2 - Now, the thing that intrigue me the most is that here doens't seem to be much fluctuation of the "S" meter. It will be stable at "8" or "5", but barely move at all (and it's not because it's not responsive in other situations, it seem to work fine). Even if I follow flawlessly what the instructions say, in all the maneuvers I'm doing with the aux antenna, the main antenna, the clockwise and counter-clockwise, the "S" meter chooses a number, and stays there (which makes phasing totally useless : I don't even know where the "friction point" is, at the base... But hey : maybe it's my way of handling things, at this point......I'm scratching my head....

So basically, the signal is practically nulled when I put the MFJ power on (even if the main antenna is at 10, and the aux antenna at 0.

I did try to replace the noise antenna with a shorter wire that runs outside. Unfortunately for me, it doesn't seem to make any difference...

Thanks for reading me :)
Matt
 

Ubbe

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To be able to phase out interferencies you must have the aux antenna and main antenna at different places and not next to each other. Shortwave wavelenghts are very long so to use phase shift they need to be seperated by quite a distance, maybe even a 1/4 wavelenght. On 80 meter band it's 20 meters, 70 foot.

Can't you use the telescope antenna?

/Ubbe
 

Quebec337

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Hi,

Yes, I could put on the telescopic antenna included with the 1026, but I heard it was quite poorly made so, I want to use better options before I resign myself to use that option.

My main antenna (longwire) is approx.107 feet long. So basically, are you saying I should use....let's say....... a 20 feet longwire in the opposite direction for the noise antenna ?

Thanks for your time,
Matt
 

a29zuk

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It sounds like you may have a defective unit. When you turn off the 1026 it is putting it in bypass mode. You should have the same signal in bypass mode as you do when you are connected straight to your receiver without the 1026.

Check all of the solder joints where your antenna inputs connect to the circuit board or a crack in the board.

Currently I have one antenna going east & west(60') and my noise antenna runs north & south(25'). The noise antenna runs along my house. The feed points are only a few feet apart.

In the past I've had good luck with one vertical and one horizontal antenna.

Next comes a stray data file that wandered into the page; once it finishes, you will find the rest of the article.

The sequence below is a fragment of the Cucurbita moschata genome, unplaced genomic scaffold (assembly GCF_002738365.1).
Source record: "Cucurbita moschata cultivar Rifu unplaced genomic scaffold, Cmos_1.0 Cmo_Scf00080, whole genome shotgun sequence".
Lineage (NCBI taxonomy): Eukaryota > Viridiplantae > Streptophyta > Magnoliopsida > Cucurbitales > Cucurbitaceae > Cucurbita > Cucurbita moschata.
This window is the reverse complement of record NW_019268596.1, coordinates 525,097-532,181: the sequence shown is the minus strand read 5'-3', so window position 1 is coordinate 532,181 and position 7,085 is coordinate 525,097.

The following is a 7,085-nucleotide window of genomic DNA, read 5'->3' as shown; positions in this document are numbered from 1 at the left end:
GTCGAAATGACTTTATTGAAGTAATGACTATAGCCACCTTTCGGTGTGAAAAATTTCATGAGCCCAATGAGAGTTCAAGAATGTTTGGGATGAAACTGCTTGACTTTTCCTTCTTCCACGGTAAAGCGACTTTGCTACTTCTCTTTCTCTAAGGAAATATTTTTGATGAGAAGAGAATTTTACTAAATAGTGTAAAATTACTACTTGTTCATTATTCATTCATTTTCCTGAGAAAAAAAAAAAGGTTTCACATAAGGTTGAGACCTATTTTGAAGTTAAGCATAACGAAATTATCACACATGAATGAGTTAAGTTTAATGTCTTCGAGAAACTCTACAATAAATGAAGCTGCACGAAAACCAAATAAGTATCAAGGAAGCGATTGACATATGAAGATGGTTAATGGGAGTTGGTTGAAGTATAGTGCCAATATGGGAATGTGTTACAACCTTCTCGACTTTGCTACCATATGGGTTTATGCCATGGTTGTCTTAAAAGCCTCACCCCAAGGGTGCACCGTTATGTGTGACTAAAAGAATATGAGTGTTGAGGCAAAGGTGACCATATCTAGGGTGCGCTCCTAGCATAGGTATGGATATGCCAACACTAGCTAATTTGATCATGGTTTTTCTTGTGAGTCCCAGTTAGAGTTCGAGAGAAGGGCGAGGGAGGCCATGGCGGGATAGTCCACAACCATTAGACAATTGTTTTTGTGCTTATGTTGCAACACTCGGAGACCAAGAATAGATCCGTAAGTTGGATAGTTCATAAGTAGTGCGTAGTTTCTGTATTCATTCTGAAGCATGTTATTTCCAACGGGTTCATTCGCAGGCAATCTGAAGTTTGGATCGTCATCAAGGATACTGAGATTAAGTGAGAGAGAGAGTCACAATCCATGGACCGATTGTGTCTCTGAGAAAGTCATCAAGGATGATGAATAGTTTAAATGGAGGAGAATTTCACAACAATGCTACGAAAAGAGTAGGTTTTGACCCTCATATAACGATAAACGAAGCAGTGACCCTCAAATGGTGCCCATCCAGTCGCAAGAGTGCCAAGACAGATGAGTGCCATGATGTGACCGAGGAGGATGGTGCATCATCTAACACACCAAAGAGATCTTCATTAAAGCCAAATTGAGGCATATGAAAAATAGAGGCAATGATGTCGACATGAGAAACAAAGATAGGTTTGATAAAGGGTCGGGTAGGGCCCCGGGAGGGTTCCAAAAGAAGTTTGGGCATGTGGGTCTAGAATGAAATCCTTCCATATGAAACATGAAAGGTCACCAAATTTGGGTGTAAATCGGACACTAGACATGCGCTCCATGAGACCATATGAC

Good Luck,
Jim
 

Mike_G_D

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Remember that the bulk of the noise you are trying to null out using this device is locally generated, very likely much of it might originate in the same room as the radio equipment especially if you have a lot of computer equipment nearby. In that case, using the simple telescopic whip might be the best choice. Also, most noise is more prominent in the vertical plane relative to the antenna so using the vertical antenna as the noise antenna would, again, be a better option.

I suspect that one reason the telescopic whip on this unit got a bad rap has more to do with using the unit as an active receiver antenna rather than as a noise cancelling device (it's capable of being used either way but is primarily designed for the latter function).

Experiment and try it out, can't lose anything by doing so.

-Mike
 

Quebec337

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Your right, thanks Mike.

I also just realized that for some reason, I forgot to put the pre-amp "on" since I received it....hish....
Maybe it could be part of the explanation. I'll know when I get home...

Thanks again,
Matt
 

a29zuk

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If you read the reviews on eham.net you will find out that the telescoping whip that is supplied with the 1026 is about useless. The 1025 is the same unit without the telescoping whip. That's why I went with the 1025 with no whip antenna. Your outside antenna is going to pick up noise from a lot of external sources. A 25' noise antenna is plenty as it will pick up all the neighborhood noise.

Like we've posted above you may have bad solder joint somewhere as the unit in bypass mode(off) should have the same signal as if the antenna is hooked straight to your receiver.

Jim
 
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Ubbe

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Remember that this uses a phase cancelling technique which means that the aux antenna must be able to receive the source of noise you would want to get rid of. If there are several sources comming from different directions you can only cancel out one of them, like a strong broadcast transmitter on an adajcent frequency.

It will not reduce the overall background noise. That requies another type of noise blanker. You have to fiddle with the adjustments if you change the monitoring frequency or if one interference is fading away and another one appears and gets stronger. If you have noise comming from your own house it will probably travel by the mains wiring and not from a single location and cannot be phased out.

/Ubbe